Contrast that with teammate Shelby Miller who is off to a hot start himself. Miller's fastball has averaged 92.7 but he's eclipsed the 95mph threshold for his peak velocity. More to the point, Miller is incredibly reliant on his fastball throwing it over 70% of the time with his curveball being the predominant secondary pitch. Nonetheless, Miller has backed up Wainwright with a 2.75 FIP.

This has been about as good a start as one could have hoped for with Miller including an elite strikeout rate, good control and and the ability to get through the 6th inning (18.1 innings in his first three starts). Combine that with a seemingly (and shockingly) healthy Jaime Garcia and Lance Lynn and the middle of the rotation has been strong. Both Lynn and Jaime have struggled with command but the Cardinals new found strikeout propensity has helped mitigate that.

The starting pitching has been a clear strength; even Jake Westbrook (who has an upside down K/BB ratio) has managed to keep runs off the board -- weather permitting.

3). The Cardinals made the right call for their bench.

Much of Spring Training was spent agonizing over the possible inclusion of Ronny Cedeno on the Cardinals roster. Another light hitting middle infielder amid a sea of light hitting middle infielders seemed remarkably unpalatable.

Matt Adams proceeded to upend that decision.

And the Cardinals took notice. After making the team, Adams has been perfect in three pinch hitting opportunities with a walk, a single and a home run. He's gotten 5 starts at first base and rewarded the Cardinals with the best offensive output of any player on the team.

Adams will never be a stellar first baseman but the bat, which has carried him through the minors and set records along the way, is clearly his calling card. Once the Cardinals hit interleague games, Adams will make it abundantly clear why the Cardinals kept him in the system and on the team.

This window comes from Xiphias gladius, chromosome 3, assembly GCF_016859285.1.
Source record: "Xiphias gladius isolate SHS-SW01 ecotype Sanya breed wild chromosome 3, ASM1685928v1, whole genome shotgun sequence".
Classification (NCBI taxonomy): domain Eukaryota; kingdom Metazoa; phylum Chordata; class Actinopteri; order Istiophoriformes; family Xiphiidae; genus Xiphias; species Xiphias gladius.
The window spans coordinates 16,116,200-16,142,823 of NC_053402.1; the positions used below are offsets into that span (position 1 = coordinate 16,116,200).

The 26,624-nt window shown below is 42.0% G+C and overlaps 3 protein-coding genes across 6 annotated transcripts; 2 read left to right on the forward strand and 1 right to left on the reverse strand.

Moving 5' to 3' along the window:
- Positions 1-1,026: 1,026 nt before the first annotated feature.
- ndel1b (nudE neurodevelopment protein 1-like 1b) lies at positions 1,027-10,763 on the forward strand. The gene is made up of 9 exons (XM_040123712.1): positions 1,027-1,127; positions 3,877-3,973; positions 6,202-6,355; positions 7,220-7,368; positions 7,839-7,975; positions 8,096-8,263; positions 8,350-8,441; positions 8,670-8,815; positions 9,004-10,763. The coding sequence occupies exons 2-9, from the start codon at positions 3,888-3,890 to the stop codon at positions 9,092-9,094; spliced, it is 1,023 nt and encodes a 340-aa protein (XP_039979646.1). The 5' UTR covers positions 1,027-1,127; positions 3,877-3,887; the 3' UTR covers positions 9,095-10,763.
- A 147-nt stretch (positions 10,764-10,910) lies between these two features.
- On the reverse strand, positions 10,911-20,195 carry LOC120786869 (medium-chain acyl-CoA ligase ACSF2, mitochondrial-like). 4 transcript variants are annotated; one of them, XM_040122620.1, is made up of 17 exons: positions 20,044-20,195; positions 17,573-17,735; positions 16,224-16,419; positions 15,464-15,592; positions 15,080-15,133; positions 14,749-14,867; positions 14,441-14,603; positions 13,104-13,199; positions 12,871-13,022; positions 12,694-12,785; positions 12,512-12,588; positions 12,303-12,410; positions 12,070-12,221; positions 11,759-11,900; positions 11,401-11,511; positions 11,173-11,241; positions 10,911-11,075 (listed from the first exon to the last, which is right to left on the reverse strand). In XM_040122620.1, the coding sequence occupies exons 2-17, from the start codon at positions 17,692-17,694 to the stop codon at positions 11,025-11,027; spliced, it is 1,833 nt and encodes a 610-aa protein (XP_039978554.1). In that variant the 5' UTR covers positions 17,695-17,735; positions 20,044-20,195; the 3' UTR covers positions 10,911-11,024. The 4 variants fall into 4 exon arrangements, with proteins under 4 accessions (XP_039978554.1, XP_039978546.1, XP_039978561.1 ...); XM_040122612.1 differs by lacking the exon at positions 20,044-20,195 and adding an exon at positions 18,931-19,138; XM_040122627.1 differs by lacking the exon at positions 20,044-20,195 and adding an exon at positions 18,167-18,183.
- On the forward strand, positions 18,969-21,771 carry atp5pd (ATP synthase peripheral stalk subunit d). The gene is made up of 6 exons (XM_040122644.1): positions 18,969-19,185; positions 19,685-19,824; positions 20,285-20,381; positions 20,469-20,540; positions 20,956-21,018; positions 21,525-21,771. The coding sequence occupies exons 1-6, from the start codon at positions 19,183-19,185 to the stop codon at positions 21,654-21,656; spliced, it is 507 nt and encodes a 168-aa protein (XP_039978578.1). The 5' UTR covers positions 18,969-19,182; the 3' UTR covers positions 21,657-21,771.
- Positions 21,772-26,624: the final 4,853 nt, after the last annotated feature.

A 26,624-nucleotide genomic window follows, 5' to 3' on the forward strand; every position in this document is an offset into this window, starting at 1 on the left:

No comment on Ty Wigginton.

4). Do we really need to talk about the relief pitching?

The Cardinals have the 12th ranked bullpen by FIP. The Cardinals have the 27th ranked bullpen by ERA. Mitchell Boggs, the titular closer, has an 8.64 ERA. Trevor Rosenthal has combined with Boggs to blow 4 saves in the young season. If the bullpen is going to be a strength, it is going to need a swift turn around by Boggs and improvement from the likes of Joe Kelly and Fernando Salas.

Some of this is bad luck. The relievers have been unlucky in stranding base runners especially relative to their strikeout rates. (Statistically, high strikeout pitchers strand more batters.)

It's always difficult to parse reliever performance and even more perilous to do so when the bullpen has thrown less than 50 combined innings. Thus far, however, they have not proven themselves adept at keeping runs off the board.

The Cardinals start has not been unexpected in its results so much as in its process. A stronger than expected pitching rotation with a weaker than expected lineup has flipped the script if not the punchline. The Cardinals we've seen in the first 10% of the season probably won't look like what we've seen in the next 90% -- or at a minimum, we shouldn't project them to do so. Then again, this is baseball.